Social mobility is now at its worst for 50 years.

The result: anti-politics, anti-immigrant

So at this point, many working people are in a position where; a) They are worse off b) They have been told this has nothing to do with entrenched inequality in society. This causes two phenomena;

1) Anti-politics

Rising inequality and deprivation has created an ever-growing group of people that have been labelled as ‘the left-behinds’. 

This is a group of disaffected people that feel abandoned by the political class, to whom both parties are broadly the same and don’t offer real change. ‘Two cheeks of the same arse’, to put it politely. 

2) Anti-immigrant

Thanks to a dominant neoliberal ideology that refuses to acknowledge that structural factors contribute to deprivation and inequality, a scapegoat is needed. This is where anti-immigrant sentiment arises. 

Why am I not getting a job? Why can’t I get a doctor's appointment? Why is there crime in my town? No, the answer isn’t because communities are underinvested in and our public services are not funded properly. It is because an immigrant has taken your job. Immigrants are clogging up our NHS. Immigrants are committing crime. 

However offensive, inaccurate and hateful these arguments are, they have been allowed to fester by our own politics.  

A political vacuum exploited

This is where the populism of Nigel Farage and his cronies comes along, exploiting and inciting, for their own gain, these anti-political, anti-immigrant sentiments that have developed out of 40 years of neoliberalism.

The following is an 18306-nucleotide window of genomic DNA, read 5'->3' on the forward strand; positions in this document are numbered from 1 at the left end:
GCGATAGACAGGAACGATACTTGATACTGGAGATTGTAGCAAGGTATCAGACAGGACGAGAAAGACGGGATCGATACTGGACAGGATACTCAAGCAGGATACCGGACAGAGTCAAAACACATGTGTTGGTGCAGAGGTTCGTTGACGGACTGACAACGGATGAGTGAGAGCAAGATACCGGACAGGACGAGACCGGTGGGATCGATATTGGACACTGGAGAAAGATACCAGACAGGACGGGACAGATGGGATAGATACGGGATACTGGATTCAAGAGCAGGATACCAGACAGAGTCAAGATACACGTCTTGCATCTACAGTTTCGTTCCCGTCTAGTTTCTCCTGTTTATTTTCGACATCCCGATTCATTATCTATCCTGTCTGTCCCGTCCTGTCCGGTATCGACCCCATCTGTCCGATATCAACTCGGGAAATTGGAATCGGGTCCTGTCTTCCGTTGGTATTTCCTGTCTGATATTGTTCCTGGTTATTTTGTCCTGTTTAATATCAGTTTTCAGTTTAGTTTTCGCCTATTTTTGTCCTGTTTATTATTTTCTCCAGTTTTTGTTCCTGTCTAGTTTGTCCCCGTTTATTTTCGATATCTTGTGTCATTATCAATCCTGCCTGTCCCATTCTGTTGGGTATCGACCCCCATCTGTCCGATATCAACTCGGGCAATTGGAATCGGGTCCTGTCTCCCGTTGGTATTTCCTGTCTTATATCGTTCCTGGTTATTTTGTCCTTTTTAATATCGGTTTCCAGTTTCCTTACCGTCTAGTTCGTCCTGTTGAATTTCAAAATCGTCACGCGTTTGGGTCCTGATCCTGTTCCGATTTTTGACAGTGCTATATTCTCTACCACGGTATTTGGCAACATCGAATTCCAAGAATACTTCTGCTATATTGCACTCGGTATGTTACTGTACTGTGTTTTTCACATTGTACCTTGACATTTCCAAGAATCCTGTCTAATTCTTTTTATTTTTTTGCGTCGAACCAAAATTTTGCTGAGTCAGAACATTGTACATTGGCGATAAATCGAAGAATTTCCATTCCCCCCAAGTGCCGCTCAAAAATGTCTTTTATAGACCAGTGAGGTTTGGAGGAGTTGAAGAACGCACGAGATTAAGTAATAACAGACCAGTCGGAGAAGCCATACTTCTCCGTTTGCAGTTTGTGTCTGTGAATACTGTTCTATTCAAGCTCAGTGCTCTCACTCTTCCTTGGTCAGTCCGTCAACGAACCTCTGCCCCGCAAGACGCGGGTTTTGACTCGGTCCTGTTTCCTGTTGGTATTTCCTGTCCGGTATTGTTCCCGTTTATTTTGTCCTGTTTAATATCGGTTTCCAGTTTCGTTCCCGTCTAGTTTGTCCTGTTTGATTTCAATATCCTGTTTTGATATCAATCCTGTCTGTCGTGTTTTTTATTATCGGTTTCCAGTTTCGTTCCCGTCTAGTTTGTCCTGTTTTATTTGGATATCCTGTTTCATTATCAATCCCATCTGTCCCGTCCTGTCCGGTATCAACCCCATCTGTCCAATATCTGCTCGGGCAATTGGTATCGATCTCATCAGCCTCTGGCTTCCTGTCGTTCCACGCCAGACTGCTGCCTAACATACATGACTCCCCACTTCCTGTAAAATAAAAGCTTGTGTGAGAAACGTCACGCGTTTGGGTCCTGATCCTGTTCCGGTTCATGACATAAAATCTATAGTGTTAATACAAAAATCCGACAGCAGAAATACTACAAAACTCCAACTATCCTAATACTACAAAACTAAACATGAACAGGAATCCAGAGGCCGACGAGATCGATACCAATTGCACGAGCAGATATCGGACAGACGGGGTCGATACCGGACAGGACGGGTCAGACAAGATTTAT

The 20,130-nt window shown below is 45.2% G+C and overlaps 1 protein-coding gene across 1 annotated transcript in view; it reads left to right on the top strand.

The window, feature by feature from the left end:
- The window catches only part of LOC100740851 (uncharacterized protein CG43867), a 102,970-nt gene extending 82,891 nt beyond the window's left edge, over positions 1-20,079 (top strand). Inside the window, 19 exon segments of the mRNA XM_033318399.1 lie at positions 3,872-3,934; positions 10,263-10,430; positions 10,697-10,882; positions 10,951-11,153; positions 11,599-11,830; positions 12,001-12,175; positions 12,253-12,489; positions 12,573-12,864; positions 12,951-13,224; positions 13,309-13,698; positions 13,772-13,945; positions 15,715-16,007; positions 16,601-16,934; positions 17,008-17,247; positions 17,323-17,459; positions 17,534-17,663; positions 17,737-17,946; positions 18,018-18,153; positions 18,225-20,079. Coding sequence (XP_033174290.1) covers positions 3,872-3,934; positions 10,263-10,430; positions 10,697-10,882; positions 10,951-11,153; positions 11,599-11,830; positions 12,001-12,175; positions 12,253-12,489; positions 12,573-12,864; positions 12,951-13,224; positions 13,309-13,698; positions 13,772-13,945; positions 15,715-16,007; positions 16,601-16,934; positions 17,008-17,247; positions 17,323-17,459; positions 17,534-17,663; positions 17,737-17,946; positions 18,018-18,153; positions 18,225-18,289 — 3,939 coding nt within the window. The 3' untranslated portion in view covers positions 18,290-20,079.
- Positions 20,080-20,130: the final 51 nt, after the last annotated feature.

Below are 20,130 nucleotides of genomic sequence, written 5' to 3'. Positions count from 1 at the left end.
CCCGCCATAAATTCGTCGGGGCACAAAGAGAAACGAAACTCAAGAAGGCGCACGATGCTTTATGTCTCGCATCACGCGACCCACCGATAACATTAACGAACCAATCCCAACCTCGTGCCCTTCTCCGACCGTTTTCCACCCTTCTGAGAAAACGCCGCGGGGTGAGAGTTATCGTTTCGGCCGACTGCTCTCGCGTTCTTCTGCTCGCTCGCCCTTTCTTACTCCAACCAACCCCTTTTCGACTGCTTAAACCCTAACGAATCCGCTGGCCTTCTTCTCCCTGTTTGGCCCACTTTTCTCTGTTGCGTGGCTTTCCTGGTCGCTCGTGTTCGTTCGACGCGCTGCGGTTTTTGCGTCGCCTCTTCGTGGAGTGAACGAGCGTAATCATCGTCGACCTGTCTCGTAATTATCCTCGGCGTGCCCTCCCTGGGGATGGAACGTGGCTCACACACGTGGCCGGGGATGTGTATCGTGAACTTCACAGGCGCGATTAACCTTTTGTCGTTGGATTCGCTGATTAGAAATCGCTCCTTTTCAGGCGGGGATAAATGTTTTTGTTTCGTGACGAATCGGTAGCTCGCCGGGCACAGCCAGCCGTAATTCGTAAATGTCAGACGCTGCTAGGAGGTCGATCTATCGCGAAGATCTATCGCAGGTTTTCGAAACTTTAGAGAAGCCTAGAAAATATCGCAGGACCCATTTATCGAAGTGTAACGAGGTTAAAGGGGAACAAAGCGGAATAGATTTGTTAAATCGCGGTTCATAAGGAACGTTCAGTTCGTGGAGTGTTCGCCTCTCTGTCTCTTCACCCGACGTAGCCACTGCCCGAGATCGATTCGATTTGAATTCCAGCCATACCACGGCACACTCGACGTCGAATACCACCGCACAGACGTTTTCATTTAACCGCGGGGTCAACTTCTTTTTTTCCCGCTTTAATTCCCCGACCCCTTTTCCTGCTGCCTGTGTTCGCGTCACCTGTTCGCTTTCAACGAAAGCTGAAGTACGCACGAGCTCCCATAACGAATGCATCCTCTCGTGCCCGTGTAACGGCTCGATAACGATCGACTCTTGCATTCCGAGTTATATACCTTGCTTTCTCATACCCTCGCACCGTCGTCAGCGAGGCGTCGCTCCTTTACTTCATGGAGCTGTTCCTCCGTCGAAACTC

Farage presents himself as an outsider to the political establishment, and blames immigration for Britain’s problems. He then steps forward as the man to make things right, by stopping immigration and replacing an out of touch, corrupt political elite. 

It is no coincidence that the rise of right-wing populism in the UK came after New Labour’s 13 year stint in government, where they failed to address rising inequality and falling social mobility.

Culminating in the vote to leave the European Union in 2016, Farage and UKIP successfully railed against a homogenous political elite unable to improve Britain, blamed immigrants and promised a brighter future yet to materialise.

This was the pattern that led to Brexit, and it will happen again.

Reform under Farage is now emboldened, and is relishing the opportunity to twist the knife into an already crippled Conservative party. He has his eyes firmly set on becoming the leading figure in opposition, and there are even murmurings of him heading up a new political alliance that subsumes the more hardline figures on the right of the Tory party. 


Labour are approaching election day with a seemingly unassailable lead, but a threat looms beyond. Starmer is unapologetically positioning himself as the heir to Blair, as a centrist who believes in economic orthodoxy. Yet unlike Blair, he is not even suggesting he will make any kind of transformational change to British society. His core strategy seems to be ‘don’t rock the boat’ – but the boat needs rocking. 

Starmer must address the problems of inequality and social mobility in Britain, or he will leave the door open to Nigel Farage – just as Blair did.